Perth City Hall

Perth City Hall is set to become a new visual arts attraction for the city, designed by international architectural firm Mecanoo.

Transforming the building into a modern cultural attraction will allow the Council to deliver on one of the themes of the Perth City Plan: Smart Growth for Perth City to grow the visitor economy of Perth. City Hall will be a major new venue, displaying our own museum and art collections alongside iconic loans from elsewhere and touring exhibitions from the UK and abroad. It will also provide community and learning spaces and create a fantastic meeting point at the very heart of Perth.

Frequently asked questions

How was Mecanoo chosen?

Mecanoo was approved as the recommended architect at a meeting of the full Council on 16 August 2017

The selection panel to assess the architect's submissions included senior officers from the Council who are responsible for delivering the project, an independent advisor from the Royal Incorporation of Architects in Scotland (RIAS), and construction/civil engineering experts working on the project. Culture Perth & Kinross which operates museums and galleries on behalf of the Council was also represented.

Comments received as part of a pre-planning enquiry from the icon Council's planning department [193Kb] and icon Historic Environment Scotland [187Kb] were also taken into consideration.

Five architectural firms were shortlisted to work on the transformation. The architects' entries were assessed for:

  • How well they met the needs of the brief to create a leading cultural attraction showcasing our Ancient Roots, Modern Scots story
  • How visitor requirements had been considered
  • How the requirements of important museum and art collections had been considered
  • Affordability and making best use of public funds
  • How the final design will relate to the wider public realm around City Hall

The initial design concepts from the other four short-listed architects were:

How have the public comments influenced the recommendation?

Public comments may influence the final design. We have published a  summary of public comments received during this process. Those businesses and residents who are directly affected by the development will continue to be engaged as part of the development of a detailed design. There will also be a formal consultation when planning permission is sought and on any changes to traffic management arrangements.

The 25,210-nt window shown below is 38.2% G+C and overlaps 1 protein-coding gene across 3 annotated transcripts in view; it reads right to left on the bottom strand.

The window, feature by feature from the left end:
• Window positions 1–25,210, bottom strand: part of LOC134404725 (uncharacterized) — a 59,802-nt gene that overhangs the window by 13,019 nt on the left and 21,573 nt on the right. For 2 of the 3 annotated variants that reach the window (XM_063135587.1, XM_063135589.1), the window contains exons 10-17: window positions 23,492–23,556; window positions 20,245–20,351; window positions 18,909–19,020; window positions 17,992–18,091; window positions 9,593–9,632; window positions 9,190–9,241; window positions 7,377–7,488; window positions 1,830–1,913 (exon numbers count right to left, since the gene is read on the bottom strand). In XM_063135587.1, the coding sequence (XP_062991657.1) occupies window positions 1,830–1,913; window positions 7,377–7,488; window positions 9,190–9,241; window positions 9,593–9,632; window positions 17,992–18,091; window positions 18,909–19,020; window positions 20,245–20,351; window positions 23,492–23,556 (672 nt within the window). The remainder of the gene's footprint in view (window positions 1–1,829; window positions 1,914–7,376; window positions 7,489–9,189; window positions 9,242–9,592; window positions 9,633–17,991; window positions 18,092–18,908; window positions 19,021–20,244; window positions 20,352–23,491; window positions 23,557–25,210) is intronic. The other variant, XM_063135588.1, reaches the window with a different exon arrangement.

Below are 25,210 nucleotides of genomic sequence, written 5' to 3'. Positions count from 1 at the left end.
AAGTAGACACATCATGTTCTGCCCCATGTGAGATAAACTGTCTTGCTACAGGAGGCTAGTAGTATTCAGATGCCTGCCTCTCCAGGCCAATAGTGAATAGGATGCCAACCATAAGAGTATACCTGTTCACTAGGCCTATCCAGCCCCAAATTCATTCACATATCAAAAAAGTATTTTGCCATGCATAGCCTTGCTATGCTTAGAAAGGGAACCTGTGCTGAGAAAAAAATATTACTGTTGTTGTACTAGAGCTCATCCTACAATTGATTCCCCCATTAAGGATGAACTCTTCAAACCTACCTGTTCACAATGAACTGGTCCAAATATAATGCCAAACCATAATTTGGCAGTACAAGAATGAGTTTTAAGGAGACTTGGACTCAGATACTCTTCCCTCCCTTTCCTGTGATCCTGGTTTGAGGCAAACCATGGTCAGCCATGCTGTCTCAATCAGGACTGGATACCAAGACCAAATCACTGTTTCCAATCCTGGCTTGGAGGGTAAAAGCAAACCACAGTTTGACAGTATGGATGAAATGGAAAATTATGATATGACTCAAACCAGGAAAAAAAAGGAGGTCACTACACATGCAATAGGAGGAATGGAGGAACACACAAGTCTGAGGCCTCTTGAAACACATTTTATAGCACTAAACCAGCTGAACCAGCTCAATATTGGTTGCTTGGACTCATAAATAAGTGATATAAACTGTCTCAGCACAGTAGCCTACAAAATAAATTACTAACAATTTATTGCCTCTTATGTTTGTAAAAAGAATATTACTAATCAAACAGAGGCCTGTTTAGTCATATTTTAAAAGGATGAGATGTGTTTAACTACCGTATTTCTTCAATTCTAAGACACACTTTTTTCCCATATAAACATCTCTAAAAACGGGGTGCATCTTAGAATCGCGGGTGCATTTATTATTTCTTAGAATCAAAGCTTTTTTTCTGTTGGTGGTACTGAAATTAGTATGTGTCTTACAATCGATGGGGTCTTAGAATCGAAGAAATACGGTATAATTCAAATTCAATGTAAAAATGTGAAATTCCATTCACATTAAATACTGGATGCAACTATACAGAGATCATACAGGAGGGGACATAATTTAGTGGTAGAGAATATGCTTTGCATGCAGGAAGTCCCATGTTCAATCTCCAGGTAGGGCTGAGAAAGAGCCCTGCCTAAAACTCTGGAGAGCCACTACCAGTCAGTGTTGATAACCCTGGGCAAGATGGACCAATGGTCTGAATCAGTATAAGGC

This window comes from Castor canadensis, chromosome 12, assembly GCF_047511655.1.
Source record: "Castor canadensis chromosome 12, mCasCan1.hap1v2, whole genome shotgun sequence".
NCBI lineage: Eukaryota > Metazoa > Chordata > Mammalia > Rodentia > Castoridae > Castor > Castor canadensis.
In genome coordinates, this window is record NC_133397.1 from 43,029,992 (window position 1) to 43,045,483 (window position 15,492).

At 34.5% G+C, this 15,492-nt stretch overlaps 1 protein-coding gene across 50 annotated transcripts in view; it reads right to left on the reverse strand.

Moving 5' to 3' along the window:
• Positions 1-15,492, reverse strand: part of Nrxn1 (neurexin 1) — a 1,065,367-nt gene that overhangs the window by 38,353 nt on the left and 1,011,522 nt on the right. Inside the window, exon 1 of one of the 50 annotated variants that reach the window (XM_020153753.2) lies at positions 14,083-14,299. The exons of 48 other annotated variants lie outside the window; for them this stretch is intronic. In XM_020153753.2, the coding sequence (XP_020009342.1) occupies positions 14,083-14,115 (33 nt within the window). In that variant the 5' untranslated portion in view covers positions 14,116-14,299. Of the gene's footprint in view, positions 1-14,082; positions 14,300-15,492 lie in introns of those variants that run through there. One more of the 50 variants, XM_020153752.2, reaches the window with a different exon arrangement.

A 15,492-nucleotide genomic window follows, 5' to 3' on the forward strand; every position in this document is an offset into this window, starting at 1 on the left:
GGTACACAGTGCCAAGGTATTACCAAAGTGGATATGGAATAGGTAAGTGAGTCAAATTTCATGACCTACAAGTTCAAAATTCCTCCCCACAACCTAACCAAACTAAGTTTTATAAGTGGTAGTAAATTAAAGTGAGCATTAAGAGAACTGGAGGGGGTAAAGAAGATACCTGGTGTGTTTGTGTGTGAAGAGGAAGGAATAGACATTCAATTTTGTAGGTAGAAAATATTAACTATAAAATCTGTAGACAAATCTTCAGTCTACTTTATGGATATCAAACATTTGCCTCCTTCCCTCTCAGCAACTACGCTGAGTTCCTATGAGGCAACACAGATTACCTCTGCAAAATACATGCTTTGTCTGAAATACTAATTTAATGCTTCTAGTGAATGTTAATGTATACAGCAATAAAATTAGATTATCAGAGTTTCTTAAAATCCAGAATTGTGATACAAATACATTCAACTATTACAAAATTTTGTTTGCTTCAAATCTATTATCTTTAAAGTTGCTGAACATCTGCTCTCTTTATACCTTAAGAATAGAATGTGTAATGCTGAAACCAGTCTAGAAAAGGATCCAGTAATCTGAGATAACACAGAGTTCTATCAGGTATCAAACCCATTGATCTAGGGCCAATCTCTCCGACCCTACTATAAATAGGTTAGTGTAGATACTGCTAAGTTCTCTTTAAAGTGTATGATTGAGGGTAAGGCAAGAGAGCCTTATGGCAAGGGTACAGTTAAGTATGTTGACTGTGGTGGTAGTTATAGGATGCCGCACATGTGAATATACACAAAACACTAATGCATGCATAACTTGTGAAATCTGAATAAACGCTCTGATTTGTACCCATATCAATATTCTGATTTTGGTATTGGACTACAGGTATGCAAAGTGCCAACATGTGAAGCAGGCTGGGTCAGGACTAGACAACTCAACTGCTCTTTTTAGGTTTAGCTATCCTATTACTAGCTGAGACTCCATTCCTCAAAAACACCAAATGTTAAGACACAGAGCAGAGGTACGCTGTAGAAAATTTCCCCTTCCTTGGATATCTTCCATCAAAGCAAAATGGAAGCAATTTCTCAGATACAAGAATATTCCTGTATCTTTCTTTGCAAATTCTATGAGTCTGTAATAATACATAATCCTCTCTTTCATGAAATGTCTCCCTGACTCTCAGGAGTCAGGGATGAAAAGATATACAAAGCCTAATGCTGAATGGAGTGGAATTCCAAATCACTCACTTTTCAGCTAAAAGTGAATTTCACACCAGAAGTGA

How did the Council encourage public input?

We widely publicised the exhibition of initial design concepts through local media, the Council's e-newsletters, social media and signage. We also wrote to people and organisations with a direct interest in the development, such as local traders and residents and arts and heritage organisations. Printed copies of the concepts and an electronic presentation were sent to all secondary schools in Perth and Kinross. An electronic presentation was shown on public screens at Council buildings across Perth and Kinross and flyers were available at Council buildings, including community campuses.

Where will the funding come from?

Perth & Kinross Council has committed £20 million to the combined transformation of City Hall, Perth Museum & Art Gallery and the new collections store. A further £10 million is being sought from the Tay Cities Deal and other sources. The Council has committed further funding of £2.8 million towards improvements in the area surrounding the building and routes to and from it. This is part of an additional £14 million to improve public spaces and lighting.

Does the project have planning and listed building consent?

Planning and listed building consent will be sought once the detailed design has been developed. Formal public consultation is required as part of these submissions and both immediate neighbours and the wider public will have the opportunity to formally comment on both design proposals and proposed use of the building and surrounding space.

Historic Environment Scotland has been involved throughout this process. They have had sight of the shortlisted design concepts and their recommendations on the process are being followed.

What will happen to the area around the building?